Creative Minds Dream Big!
Ever since I first acquired a basic vocabulary, I could piece together stories with my imagination. At the curious age of four years old, creativity ruled me. If I wanted to be the bad guy during child’s play, then I was that. If I wanted to be a pretty princess, then poof! I’m the Frog Princess. My thoughts were like trips to another planet. Every day was a different adventure in cartoon land. This is how I knew I was meant to be an author. It’s my job to acquire great ideas and birth them to life for others to see for themselves. Readers are supposed to see written stories in their mind’s vision. They have to be able to picture it, just the way it came to life for me, the author.
As a kid, I spent countless hours daydreaming of a bright future. I imagined my first day of school each year. I thought of all the different scenarios that could happen. Unfortunately, not everything has a happy ending or a compelling climax, but writing fiction means the outcome is whatever the author desires. This is why I believe it’s sometimes easier for me to write novels than it is to just live and breathe in reality.
A wise person would label the understanding of a child rudimentary, continually pointing out their unforeseen flaws in perception. Yet, there’s something special children have inside them. Their minds are full of endless possibilities due to the unlearned. This is almost like being hopeful during the times when most would predict the inevitable.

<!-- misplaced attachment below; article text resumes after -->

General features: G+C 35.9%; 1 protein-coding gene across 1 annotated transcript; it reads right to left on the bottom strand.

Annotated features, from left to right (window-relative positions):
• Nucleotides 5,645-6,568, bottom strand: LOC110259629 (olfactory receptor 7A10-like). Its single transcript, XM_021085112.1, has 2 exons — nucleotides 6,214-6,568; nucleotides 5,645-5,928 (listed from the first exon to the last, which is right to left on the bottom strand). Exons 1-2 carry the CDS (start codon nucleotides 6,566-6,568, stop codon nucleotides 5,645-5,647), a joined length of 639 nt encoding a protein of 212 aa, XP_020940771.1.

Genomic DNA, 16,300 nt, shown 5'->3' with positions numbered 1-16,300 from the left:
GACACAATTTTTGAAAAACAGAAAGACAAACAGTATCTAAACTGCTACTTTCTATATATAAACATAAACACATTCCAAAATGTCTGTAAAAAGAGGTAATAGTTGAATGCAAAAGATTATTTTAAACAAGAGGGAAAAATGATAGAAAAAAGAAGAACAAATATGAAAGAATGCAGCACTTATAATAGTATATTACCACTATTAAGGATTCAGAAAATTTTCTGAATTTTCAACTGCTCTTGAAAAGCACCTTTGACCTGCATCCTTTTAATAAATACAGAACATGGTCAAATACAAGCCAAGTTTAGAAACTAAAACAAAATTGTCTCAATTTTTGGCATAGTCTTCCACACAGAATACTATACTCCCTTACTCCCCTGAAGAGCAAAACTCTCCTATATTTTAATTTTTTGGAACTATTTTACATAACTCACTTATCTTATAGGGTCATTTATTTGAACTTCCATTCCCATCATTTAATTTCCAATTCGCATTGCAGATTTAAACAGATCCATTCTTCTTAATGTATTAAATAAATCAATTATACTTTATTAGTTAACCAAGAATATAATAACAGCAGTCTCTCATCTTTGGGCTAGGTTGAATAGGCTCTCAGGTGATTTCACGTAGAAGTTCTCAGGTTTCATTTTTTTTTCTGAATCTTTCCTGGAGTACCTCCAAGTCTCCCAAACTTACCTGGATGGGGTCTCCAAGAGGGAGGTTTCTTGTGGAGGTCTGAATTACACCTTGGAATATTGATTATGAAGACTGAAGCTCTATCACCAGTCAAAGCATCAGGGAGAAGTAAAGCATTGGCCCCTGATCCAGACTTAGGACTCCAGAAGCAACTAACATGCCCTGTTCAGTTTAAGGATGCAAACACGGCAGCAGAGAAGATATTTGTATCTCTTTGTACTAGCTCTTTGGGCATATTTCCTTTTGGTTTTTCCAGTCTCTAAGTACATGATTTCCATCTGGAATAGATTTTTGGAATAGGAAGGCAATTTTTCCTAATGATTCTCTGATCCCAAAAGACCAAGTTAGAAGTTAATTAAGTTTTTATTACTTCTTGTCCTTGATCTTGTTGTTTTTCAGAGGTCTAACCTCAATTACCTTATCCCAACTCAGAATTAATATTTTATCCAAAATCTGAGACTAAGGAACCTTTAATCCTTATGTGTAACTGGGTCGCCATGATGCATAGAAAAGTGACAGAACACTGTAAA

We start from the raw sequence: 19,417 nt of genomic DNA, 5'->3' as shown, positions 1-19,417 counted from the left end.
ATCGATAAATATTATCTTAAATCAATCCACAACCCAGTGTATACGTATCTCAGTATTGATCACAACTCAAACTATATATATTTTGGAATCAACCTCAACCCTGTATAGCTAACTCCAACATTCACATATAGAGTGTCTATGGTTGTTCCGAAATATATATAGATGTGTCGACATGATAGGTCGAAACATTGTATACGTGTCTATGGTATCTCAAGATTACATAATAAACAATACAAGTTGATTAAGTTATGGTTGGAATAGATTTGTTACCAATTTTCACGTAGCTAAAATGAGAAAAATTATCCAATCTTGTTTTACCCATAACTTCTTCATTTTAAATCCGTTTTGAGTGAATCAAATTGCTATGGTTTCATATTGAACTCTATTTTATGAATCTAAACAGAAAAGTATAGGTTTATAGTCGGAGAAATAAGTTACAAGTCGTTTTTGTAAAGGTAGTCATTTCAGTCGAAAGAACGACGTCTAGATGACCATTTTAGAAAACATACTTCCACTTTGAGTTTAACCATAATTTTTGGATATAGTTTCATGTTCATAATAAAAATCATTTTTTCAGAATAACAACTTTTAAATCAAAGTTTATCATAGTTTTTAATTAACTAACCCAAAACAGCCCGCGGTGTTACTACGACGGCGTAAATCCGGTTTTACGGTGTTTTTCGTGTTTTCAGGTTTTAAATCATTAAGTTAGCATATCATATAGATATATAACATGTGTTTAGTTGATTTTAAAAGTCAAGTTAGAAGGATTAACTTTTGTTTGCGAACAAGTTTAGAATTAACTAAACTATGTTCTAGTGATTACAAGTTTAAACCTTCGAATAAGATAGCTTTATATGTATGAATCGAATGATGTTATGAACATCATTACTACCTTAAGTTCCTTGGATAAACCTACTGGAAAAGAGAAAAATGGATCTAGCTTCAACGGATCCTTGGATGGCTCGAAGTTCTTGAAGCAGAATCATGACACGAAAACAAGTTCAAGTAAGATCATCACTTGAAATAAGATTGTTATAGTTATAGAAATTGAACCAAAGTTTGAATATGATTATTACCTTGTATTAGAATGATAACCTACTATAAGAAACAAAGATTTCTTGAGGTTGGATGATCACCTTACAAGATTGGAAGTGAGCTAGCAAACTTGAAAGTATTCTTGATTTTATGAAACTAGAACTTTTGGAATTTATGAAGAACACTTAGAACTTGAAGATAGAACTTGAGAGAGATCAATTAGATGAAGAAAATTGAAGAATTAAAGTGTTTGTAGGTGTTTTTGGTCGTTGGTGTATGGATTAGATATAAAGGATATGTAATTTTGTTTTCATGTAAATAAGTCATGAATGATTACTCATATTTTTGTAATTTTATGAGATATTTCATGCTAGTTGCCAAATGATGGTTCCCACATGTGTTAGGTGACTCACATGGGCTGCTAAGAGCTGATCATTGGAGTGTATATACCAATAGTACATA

The best thing about children and their imagination is that it actually can be plausible (even by a long shot sometimes). Children have their whole lives to make their ideas tangible. In other words, they have a journey ahead of them to make accomplishments. That’s the difference in children. They don’t forget to believe in what they’re able to envision. While old farts, like me, just have to write about it in books. The beauty of a creative mind is that, if you can think it, then just maybe—it’s attainable.
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